6. Alexander = Caesar

— All Monarchs Not Kings —

Aristotle ≠ Alexander; A ≠ A

C ≠ A
Context Is King

A Non-Monarch King

In one context, King is Martin Luther King, Jr., in another it may be a reference to a Lutheran monarch.

And a Monarch may be a butterfly (Danaus plexippus), at least if not Lutheran. Or Orthodox, etc.

The Empire of Context
A ≠ A = C

One Alexander founded Alexandria, another ruled Russia. Actually, several Alexander Tsars have ruled Russia. Every Tsar and every Kaiser is also a Caesar, etymologically, as well as — of course — are all the Roman Caesars. Except — of course — Caesar, who was not a Caesar. Unless you mean one of the ones with the name Caesar by Caesar. You might for instance be referring to Caesar’s son, Julius Caesar Octavianus — the Caesar Augustus that is, a Caesar, but born Gaius Octavius.

C ≠ C = A

It would matter what name you used if you referred to Gaius Octavius-Caesar AugustusJulius Caesar Octavianus—and so forth—, as he, Caesar’s son, only became Caesar’s son upon the death of the childless Caesar, being adopted by Caesar posthumously. Not that it would matter to him, or Caesar, or any other Caesar, all Caesars now dead, but, well, anyhow, son is perhaps a somewhat ambiguous word in some contexts.

Father ≠ Father = Caesar

Gaius Julius Caesar Divi Filius — as Caesar’s adopted son was also called, after having been adopted by Caesar, if you can now say by Caesar if Caesar is dead? — thus saw the living Caesar in the flesh, but never saw his father in the flesh. At least not his Caesarian father, we have no reason to assume that little Gaius Octavius four years old when his first father, Gaius Octavius, died had not seen his father.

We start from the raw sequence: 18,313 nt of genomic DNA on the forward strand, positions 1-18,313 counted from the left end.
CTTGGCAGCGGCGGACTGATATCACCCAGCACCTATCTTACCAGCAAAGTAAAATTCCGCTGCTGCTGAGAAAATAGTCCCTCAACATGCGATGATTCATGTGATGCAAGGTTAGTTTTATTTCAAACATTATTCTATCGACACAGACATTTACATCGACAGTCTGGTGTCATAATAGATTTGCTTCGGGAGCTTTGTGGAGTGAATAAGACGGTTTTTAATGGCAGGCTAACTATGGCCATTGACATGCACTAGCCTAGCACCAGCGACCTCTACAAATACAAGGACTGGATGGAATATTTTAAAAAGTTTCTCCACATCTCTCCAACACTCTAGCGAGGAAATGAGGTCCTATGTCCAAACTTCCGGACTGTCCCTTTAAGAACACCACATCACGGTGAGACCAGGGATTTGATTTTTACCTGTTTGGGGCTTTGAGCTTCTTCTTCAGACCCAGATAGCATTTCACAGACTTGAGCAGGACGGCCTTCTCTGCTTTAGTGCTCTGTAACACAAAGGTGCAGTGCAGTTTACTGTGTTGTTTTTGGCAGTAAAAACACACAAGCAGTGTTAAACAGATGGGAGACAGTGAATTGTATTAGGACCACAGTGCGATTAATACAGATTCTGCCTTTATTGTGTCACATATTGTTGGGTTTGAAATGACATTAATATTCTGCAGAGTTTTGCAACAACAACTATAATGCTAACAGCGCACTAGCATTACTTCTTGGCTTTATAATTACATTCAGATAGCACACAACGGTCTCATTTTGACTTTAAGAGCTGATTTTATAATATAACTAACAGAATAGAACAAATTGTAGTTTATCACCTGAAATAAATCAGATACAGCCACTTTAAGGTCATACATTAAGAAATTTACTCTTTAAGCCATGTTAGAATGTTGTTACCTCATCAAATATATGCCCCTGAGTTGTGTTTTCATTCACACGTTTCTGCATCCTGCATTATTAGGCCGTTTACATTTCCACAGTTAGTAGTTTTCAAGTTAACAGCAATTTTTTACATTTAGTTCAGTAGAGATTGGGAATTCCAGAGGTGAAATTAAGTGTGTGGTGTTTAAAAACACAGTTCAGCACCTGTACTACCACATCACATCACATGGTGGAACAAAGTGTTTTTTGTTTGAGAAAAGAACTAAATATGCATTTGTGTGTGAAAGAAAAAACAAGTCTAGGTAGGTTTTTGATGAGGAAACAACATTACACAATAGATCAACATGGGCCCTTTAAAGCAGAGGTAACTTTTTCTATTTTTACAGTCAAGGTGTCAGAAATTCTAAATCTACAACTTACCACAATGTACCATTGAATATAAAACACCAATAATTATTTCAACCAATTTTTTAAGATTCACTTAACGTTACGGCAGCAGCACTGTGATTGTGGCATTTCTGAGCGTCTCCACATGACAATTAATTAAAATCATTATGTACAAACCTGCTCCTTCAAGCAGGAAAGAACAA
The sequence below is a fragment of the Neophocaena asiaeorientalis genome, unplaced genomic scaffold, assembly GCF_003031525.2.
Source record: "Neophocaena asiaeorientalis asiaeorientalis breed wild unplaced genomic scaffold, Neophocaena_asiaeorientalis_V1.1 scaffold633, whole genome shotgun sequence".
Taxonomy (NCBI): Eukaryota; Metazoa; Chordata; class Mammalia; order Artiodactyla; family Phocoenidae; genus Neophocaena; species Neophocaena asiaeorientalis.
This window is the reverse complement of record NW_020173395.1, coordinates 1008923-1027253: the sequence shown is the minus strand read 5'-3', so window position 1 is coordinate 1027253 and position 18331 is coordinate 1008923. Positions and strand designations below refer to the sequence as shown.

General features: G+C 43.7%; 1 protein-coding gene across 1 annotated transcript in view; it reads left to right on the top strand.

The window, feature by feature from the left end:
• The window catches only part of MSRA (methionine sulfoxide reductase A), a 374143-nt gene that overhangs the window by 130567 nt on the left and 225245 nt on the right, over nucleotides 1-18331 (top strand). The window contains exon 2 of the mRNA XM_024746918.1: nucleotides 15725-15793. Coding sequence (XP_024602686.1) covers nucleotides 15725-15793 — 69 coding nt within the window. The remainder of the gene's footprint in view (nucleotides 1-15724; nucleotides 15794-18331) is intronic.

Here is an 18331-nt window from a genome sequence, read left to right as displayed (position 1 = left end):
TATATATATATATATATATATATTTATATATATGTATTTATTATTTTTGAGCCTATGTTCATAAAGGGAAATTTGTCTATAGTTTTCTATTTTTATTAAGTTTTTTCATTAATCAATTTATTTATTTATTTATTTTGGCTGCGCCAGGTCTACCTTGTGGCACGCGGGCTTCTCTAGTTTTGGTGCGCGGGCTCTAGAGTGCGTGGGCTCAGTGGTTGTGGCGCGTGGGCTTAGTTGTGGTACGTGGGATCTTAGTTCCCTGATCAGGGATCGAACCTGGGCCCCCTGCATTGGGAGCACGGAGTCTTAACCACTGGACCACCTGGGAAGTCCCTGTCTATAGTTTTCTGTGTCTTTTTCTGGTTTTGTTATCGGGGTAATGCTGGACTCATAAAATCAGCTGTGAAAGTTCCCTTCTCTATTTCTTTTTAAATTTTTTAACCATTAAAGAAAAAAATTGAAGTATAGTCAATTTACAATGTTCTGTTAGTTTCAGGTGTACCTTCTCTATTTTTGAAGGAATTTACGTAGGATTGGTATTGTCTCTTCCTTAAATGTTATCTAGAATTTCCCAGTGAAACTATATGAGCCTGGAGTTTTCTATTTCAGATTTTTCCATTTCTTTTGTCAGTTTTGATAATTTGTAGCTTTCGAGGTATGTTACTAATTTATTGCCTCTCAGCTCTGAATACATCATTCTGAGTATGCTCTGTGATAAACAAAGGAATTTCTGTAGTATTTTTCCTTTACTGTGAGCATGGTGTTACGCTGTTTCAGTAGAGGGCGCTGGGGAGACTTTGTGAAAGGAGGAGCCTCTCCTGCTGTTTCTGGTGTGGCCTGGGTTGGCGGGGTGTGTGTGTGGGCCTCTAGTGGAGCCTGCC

Grand Father?

Well, perhaps a little bit of reason. Little pre-Caesar Gaius lived with his paternal grandparents as a child. Perhaps someone knows, perhaps it is in books. Or on the Internet. Perhaps his paternal grandfather took upon himself to fulfill the rôle of father?


Incidentally, his mother — Atia —, was related to his father, that is his Caesar-father, the post-mortem father.

Atia, that is Atia Balba Caesonia and her sisters Atia Balba Caesonia and Atia Balba Caesonia were all daughters of Julia Caesaris, the Caesar-sister, that is, sister of the Caesar-Caesar that adopted the once little Gaius Octavius Caesar-to-be posthumously.

The More, the Merrier

The husband of Atia Balba Caesonia, Gaius Octavius, died, so she remarried, giving little Gaius Octavius a new father, stepfather Lucius Marcius Philippus, giving Gaius Octavius a minimum of three fathers. This father, by the way, was a descendent of one of the first kings of Rome. Probably not that unique a thing five hundred years post factum.

Anyhow. It would seem that father is at times also a slightly ambiguous term.

The Mother of the Mother

Julia Caesaris was like her brother the daughter of Gaius Julius Caesar, the father of Ides of March-Caesar, whose full name was, incidentally, Gaius Julius Caesar. Julia Caesaris and Julius Caesar also had one sister, Julia Ceasaris. These two sisters are sometimes confused with a daughter and a granddaughter, respectively, of the Augustus Caesar, as they were called Julia Major and Julia Minor, as were also Augustus’ daughter/granddaughter.

Caesar, the Sequel

Let us return to Augustus.

He was succeeded by his son Tiberius Caesar Divi Augusti filius Augustus. It would seem adoption was running in the family, for Tiberius, just as his father, was adopted into Caesar-hood. Tiberius first father was also never really his father, his mother marrying Augustus before Tiberius was born.

Julia the Elder, Tiberius wife, incidentally, was one of the Augustus-Julias sometimes confused with one of the Caesar-Julias.

At this point it would seem that the point that was to be made may have been made.

An Alexander is not just “A”. And there is no self-evident rule, definition or context that defines what is and what is not a relevant context. The context fulfills the same function as the “lexander” part of Alexander, it assists in focusing Alexander-wards, towards the right ‘A’.

If there is no way of knowing when A should mean a particular A, A is not defined. If A is not defined, we cannot claim it is identical with anything.